Emerson College: Intercultural Communication (USA)

“JobAssistant Professor in Intercultural Communication and Civic Engagement, Emerson College, Boston, MA, USA. Deadline: April 15, 2021 or until filled.

The The Department of Communication Studies at Emerson College seeks a faculty colleague with expertise in the fields of Communication Studies, Intercultural Communication and Civic Engagement. This will be a full-time appointment at the tenure-track Assistant Professor rank. The appointment begins on August 19, 2021.

The successful candidate for this position will be expected to teach undergraduate courses in the Communication Studies major including, but not limited to, Research Methods, Intercultural Communication, and the Fundamentals of Speech Communication course required of all Emerson students. Other courses in the Departments’ Political Communication, Sports Communication, and Public Relations majors may also be available. The faculty member also will have the opportunity to develop new courses.
The position also includes opportunities to teach in the three Department of Communication Studies graduate programs: MA in Sports Communication, MA in Public Relations and the MA in Political Communication. The successful candidate should have both vision and experience in incorporating diversity and inclusion and cultural competency within the curriculum. Previous college teaching experience with diverse students or relevant professional diversity and civic engagement experience is required. Individuals from under-represented groups are encouraged to apply.

Emerson College: Global Communication (USA)

“JobExecutive in Residence or Tenure-Track Assistant Professor, Global Communication at Emerson College, Boston, MA, USA. Deadline: Open until filled (posted October 21, 2019).

The Department of Communication Studies at Emerson College seeks a faculty colleague with expertise in the field of global communication. This full-time appointment may be for a tenure-track Assistant Professor or for a renewable term Executive in Residence, depending on the candidate’s qualifications and current position. Appointment begins on August 20, 2020. Emerson College is committed to an active, intentional, and ongoing engagement with diversity—in people, in the curriculum, in the co-curriculum, and in the college’s intellectual, social, cultural, and geographical communities. Emerson endorses a framework of inclusive excellence, which recognizes that institutional excellence comes from fully engaging with diversity in all aspects of institutional activities. Therefore, they strongly encourage applications from candidates who can demonstrate through their teaching, research, and service that they can contribute to Emerson’s excellence in this area.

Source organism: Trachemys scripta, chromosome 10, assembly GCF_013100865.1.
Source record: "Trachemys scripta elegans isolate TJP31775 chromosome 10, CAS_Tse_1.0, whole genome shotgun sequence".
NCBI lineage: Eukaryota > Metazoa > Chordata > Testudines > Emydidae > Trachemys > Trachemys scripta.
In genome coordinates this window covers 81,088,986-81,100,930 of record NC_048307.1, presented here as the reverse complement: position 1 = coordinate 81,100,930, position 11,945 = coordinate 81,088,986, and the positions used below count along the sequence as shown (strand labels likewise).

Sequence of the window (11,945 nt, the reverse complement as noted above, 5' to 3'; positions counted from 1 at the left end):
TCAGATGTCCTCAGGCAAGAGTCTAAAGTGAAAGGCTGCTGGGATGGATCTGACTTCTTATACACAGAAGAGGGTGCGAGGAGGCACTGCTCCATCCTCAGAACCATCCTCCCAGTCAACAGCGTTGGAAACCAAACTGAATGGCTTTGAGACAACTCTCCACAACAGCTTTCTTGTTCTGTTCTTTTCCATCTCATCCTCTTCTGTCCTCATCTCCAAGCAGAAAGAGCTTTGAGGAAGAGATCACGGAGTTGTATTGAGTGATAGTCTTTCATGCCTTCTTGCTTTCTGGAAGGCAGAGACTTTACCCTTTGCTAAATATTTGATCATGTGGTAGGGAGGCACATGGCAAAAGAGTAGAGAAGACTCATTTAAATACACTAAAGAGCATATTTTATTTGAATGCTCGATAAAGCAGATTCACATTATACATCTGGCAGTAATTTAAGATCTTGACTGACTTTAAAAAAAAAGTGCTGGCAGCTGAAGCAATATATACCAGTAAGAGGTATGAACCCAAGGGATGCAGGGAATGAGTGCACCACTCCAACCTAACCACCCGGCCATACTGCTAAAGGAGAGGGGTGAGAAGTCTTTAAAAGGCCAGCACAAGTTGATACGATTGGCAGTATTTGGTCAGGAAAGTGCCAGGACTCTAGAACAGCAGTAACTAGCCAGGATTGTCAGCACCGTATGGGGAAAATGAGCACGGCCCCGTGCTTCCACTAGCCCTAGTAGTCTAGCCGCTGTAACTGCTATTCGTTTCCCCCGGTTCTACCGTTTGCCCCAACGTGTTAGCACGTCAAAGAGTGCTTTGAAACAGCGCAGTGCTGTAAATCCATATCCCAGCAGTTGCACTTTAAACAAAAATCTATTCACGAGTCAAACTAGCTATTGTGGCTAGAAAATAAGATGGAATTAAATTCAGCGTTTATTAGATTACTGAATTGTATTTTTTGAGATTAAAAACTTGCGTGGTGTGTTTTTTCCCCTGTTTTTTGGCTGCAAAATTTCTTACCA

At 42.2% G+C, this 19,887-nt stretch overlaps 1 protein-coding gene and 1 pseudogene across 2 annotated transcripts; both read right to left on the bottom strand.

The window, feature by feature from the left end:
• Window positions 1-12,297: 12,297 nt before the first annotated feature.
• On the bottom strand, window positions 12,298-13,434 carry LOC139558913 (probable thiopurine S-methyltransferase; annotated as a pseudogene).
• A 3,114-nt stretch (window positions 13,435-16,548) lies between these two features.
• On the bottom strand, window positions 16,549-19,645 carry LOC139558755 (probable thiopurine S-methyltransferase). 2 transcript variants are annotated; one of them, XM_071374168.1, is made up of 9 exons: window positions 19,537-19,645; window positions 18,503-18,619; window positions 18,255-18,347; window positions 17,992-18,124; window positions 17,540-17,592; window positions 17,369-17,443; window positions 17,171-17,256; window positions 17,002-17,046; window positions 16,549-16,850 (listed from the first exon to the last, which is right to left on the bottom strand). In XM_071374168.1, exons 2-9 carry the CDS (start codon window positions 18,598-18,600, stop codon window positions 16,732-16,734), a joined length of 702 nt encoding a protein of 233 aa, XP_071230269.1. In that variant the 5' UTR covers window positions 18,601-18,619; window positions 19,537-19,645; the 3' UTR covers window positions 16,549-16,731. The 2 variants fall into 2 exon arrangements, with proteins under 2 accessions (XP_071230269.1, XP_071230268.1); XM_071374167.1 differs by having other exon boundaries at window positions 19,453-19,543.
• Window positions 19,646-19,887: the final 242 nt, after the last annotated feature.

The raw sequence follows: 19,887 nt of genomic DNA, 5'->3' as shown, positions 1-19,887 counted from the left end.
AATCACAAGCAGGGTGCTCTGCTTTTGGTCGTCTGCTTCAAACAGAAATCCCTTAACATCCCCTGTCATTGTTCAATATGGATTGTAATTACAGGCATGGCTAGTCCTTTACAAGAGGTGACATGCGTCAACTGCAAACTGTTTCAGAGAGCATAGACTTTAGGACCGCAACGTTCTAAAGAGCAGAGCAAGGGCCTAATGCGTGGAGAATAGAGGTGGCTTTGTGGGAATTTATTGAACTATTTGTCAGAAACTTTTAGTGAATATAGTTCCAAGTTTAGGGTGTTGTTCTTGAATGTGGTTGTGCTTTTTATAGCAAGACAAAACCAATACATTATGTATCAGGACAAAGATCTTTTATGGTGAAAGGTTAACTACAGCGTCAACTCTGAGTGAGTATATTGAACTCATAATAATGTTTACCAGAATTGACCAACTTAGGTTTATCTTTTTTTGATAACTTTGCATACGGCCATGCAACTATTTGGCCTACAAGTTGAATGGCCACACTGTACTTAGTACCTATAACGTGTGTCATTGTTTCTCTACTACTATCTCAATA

Clarifying Conversations: Race and Identity


Responding to ongoing public discussions about race and identity, this panel is an interactive dialogue about how race and identity are represented, articulated, constituted, and enacted in various ways in American culture, from political discussions to popular culture, in the news media and among citizens in everyday conversation.

Richard West’s NCA Presidential Initiative
A Public Program of the National Communication Association
Held at Emerson College

Important questions to be addressed include:
* How do we talk about race and identity?
* What are the consequences and effects of how we communicate about race and identity?
* How do our interactions about race and identity include and embrace, exclude and oppress?
* How can we clarify, through conversation, our public understanding and enactment of race and identity in the American context?

Thursday, March 20, 2014
7 p.m. – 8:30 p.m.
216 Tremont Street, First Floor
Emerson College, Boston, MA 02116

HARVEY YOUNG, Department of Theatre at Northwestern University
An award-winning author and an internationally recognized authority on African-American culture and performing arts, Professor Young is the author of Embodying Black Experience and Theatre & Race, and co-editor of Performance in the Borderlands and Reimagining A Raisin in the Sun: Four New Plays.


ANNE DEMO, Department of Communication and Rhetorical Studies at Syracuse University
Professor Demo’s work explores the relationships between visual/digital rhetoric and U.S. cultural politics. She is the co-editor of Rhetoric, Remembrance, and Visual Form: Sighting Memory.

KIMBERLY McLARIN, Department of Writing, Literature & Publishing at Emerson College
Appearing regularly on the Emmy Award-winning show Basic Black, Boston’s long-running television program devoted to African-American themes, Professor McLarin is the author of four books, including Jump at the Sun, which was chosen as a 2007 Fiction Honor Book by both the Massachusetts Center for the Book and the Black Caucus of the American Library Association. Her new memoir, Divorce Dog, was published last year.